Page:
Over at the North Carolina Law Blog, Jim Dedman, proprietor of Abnormal Use (and friend of this blog) writes about a perceived risk of writing a law blog: that your opponents may take the things you write and use them against you in court.

I agree with Jim entirely that there isn’t much reason to worry about that, not least because of the low odds that you will actually say something your opponent could really use against you in court.  I believe in what I do as a lawyer and so my thoughts expressed on this blog are usually consistent with the arguments I make in court.  I assume the same is true for Jim, even though he does exactly the opposite of what I do.  If you don’t believe strongly enough in the work you do as a lawyer, you should probably focus more on finding direction in your professional life or changing practice areas than on writing a blog.

But that’s not to say there aren’t some very real risks in setting up and writing a blog.

1.         You could hate your blog.  Coincidentally, around the same time of Jim’s post, Bloomberg Law posted a discussion between Kevin O’Keefe and Scott Greenfield. Kevin and Scott firmly agreed that nobody wants to read a boring blog.  As I’ve written before in discussing the types of legal blogs, in my humble opinion there’s nothing wrong with writing blogs for an audience of non-lawyers Googling around for information on something. You don’t need to write for lawyers (like Kevin does) or shout from the rooftops the failings of the law and the legal profession (as Scott does), but the writer of a legal blog must take some pride and joy in what they do.  If you have no interest in the subjects you’re writing about or aren’t happy with the way you’re writing about them, then stop and come up with something else to write about.  It’s that simple.  I recommend new bloggers spend at least three months writing a stealth blog that is never published anywhere so that they can learn more about themselves as bloggers, discover their own strengths and play to them, reveal their own weaknesses and avoid them, and develop good habits.

2.         Blogging takes a lot of time.  Once you’re happy with the substance of your blogging and you start to take some pride in it, you’ll recognize that pride comes from quality and quality requires time.  In every lawyer’s line of work there are a handful of motions or agreements or letters or whatnot that you can crank out in five minutes by fiddling with a couple details. Blogs don’t work that way because readers don’t work that way.  It doesn’t matter if you’re writing for the uneducated client who doesn’t know the right terminology or if you’re writing for judges, no one wants to read something that only took you a few minutes to think up and put into a post.  (Bite-size thoughts are for Twitter.) If you’re going to write a blog, you need to be prepared to invest the time and attention into it that you would invest into any other hobby or professional endeavor that you wanted to excel at.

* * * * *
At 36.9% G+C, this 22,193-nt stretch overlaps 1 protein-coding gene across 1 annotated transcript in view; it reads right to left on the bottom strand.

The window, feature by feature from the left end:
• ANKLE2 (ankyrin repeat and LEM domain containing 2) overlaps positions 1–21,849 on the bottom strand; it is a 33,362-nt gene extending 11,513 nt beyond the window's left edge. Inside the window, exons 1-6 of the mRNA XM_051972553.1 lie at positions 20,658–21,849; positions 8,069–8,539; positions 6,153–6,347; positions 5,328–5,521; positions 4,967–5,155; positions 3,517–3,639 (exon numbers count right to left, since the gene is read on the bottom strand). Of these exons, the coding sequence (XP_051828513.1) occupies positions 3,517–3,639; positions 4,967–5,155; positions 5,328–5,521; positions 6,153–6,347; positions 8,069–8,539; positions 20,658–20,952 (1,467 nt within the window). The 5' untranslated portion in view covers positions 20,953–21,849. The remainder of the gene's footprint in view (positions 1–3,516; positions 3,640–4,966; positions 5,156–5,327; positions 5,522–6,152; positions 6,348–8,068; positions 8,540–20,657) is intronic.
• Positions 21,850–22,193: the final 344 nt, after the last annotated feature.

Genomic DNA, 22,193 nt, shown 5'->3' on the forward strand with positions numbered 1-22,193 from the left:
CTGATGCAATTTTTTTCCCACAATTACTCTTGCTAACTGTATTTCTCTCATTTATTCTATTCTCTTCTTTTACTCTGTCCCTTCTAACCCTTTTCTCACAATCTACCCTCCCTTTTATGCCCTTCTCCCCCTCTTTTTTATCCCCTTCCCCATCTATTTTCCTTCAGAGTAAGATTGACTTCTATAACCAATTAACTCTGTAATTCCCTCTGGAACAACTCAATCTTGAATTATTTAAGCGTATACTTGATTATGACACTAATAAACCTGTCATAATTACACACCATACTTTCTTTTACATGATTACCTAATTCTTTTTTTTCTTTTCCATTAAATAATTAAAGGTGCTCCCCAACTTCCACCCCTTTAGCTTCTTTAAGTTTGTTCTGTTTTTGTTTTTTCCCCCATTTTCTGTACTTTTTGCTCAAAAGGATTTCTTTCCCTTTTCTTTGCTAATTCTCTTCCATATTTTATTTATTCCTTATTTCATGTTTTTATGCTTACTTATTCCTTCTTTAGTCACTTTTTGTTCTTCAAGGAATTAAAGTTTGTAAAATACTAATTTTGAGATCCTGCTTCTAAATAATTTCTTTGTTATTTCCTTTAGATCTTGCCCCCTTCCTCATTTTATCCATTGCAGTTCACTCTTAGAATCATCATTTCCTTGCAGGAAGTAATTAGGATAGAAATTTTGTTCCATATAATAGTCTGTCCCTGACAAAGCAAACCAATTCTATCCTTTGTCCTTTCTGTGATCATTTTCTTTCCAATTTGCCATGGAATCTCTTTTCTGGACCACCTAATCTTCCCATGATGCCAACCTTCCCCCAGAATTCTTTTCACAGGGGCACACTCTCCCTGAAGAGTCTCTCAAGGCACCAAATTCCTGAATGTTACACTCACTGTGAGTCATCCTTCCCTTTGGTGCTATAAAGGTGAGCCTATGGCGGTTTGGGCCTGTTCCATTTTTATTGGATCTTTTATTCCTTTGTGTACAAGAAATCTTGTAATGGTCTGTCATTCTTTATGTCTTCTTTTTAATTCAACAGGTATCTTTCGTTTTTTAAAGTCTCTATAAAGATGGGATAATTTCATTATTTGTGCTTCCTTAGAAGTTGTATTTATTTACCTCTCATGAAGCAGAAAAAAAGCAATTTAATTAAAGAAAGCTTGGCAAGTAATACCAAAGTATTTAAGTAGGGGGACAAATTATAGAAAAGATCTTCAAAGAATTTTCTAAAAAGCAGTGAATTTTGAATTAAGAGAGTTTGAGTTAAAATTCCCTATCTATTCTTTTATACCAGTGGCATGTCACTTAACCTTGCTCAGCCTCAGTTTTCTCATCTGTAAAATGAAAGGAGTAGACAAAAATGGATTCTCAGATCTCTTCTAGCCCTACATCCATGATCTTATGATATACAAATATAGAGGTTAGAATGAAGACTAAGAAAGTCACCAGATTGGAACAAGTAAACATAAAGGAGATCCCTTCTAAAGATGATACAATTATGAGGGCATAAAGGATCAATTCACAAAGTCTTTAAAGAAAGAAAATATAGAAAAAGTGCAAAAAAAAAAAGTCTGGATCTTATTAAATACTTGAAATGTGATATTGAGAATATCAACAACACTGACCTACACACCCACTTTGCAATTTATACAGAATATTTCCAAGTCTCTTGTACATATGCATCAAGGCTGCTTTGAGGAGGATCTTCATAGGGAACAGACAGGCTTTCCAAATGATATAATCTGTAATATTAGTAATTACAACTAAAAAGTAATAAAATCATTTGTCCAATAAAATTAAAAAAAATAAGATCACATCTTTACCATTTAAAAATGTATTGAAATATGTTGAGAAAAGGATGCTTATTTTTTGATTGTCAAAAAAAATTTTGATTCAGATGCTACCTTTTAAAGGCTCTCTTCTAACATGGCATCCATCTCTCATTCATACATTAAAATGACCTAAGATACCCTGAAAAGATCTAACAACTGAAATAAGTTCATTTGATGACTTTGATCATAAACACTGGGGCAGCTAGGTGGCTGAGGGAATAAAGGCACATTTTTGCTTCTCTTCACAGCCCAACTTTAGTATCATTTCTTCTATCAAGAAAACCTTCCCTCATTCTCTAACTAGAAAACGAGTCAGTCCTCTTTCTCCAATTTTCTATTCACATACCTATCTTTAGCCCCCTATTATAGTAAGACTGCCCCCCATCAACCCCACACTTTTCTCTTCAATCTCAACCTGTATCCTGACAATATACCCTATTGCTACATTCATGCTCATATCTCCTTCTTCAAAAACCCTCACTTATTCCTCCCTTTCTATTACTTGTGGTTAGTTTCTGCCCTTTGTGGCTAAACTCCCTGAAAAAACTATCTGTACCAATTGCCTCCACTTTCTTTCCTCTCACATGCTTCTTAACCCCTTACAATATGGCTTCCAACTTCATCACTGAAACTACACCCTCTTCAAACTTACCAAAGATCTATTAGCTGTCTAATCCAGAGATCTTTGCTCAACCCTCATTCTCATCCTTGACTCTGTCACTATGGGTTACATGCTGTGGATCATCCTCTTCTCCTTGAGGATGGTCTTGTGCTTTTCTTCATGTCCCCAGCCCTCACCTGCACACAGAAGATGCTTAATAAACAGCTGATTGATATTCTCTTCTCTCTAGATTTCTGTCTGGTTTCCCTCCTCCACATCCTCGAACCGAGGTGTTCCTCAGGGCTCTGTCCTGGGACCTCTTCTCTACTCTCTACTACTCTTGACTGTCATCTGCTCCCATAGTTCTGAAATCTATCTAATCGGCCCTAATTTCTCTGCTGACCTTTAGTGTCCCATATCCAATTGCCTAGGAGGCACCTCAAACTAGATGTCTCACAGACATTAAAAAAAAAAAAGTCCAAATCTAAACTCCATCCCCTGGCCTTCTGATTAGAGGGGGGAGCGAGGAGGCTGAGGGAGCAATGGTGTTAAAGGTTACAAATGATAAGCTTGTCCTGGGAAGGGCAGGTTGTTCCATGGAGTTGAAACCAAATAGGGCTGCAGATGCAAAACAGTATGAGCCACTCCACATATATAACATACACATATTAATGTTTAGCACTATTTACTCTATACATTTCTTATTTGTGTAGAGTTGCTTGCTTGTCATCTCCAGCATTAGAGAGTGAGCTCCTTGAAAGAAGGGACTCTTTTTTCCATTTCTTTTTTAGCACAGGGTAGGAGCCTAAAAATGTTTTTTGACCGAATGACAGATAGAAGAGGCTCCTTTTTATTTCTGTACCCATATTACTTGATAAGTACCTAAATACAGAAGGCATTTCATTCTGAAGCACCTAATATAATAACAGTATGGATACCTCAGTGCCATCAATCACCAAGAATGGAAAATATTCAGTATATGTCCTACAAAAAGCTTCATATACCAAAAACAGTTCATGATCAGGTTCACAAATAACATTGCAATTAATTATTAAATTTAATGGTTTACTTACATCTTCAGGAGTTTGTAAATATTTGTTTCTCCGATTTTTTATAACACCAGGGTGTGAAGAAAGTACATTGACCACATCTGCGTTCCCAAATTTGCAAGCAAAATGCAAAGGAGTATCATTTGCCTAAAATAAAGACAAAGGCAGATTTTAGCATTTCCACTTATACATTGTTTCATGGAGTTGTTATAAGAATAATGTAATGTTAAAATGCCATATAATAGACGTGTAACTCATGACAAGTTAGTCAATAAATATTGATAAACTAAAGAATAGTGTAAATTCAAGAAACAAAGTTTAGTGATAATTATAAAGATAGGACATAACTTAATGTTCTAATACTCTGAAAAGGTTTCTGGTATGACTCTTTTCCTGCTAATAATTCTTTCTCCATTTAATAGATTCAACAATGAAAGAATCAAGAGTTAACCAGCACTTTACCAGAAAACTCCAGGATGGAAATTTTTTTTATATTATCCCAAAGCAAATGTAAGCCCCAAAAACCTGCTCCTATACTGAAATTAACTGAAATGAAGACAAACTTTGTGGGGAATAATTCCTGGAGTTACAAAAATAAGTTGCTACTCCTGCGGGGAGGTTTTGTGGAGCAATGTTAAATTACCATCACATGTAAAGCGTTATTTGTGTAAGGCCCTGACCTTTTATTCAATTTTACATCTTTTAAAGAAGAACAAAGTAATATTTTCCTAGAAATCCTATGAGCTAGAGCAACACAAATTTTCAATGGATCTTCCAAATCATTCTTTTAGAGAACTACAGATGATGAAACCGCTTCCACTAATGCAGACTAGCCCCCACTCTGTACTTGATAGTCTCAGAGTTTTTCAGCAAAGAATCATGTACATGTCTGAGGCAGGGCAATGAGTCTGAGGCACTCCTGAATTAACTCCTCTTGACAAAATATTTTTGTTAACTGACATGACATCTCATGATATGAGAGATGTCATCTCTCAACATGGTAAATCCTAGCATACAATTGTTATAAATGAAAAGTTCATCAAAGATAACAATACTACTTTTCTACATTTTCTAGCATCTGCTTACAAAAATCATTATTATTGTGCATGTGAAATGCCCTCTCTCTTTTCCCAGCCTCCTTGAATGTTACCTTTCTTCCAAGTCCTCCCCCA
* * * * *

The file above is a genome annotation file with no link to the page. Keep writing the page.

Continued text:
3.         You could receive attention.  Assuming you’re writing a blog worth reading, at some point, people will pay attention to you, but attention isn’t the unmitigated blessing marketers make it out to be.  There are three types of attention that can impose a significant drain on your time and attention.

First, you will receive calls and emails from people you cannot help.  As I have discussed before on this blog, as a personal injury lawyer, I don’t charge a consultation fee. I also, as a matter of professionalism, take the time to explain to every client we have turned down why we declined to represent them.  We are set up around here to have resources dedicated towards intakes, but even then reviewing cases, deciding which others to accept, and rejecting others takes up a significant amount of my time.  Sure, getting the phones ringing is step one of any marketing plan, but are you ready for step two?

Second, you will be criticized.  After I wrote about the software license contained with Apple’s new iBooks Author Program, a law student who writes for an Apple fan site immediately started hurling criticism at me, including questioning how I could have passed the Bar.  When Apple swiftly revised its licensing agreement to correct the problem that I and others had pointed out, the Apple fan returned to tell me that this somehow validated every criticism he had of my post.  Go figure.  He is one of about six billion people who have written a blog, forum post, email, or tweet explaining how wrong I am about something.  If you don’t have a thick skin for that sort of thing, then blogging might not be for you.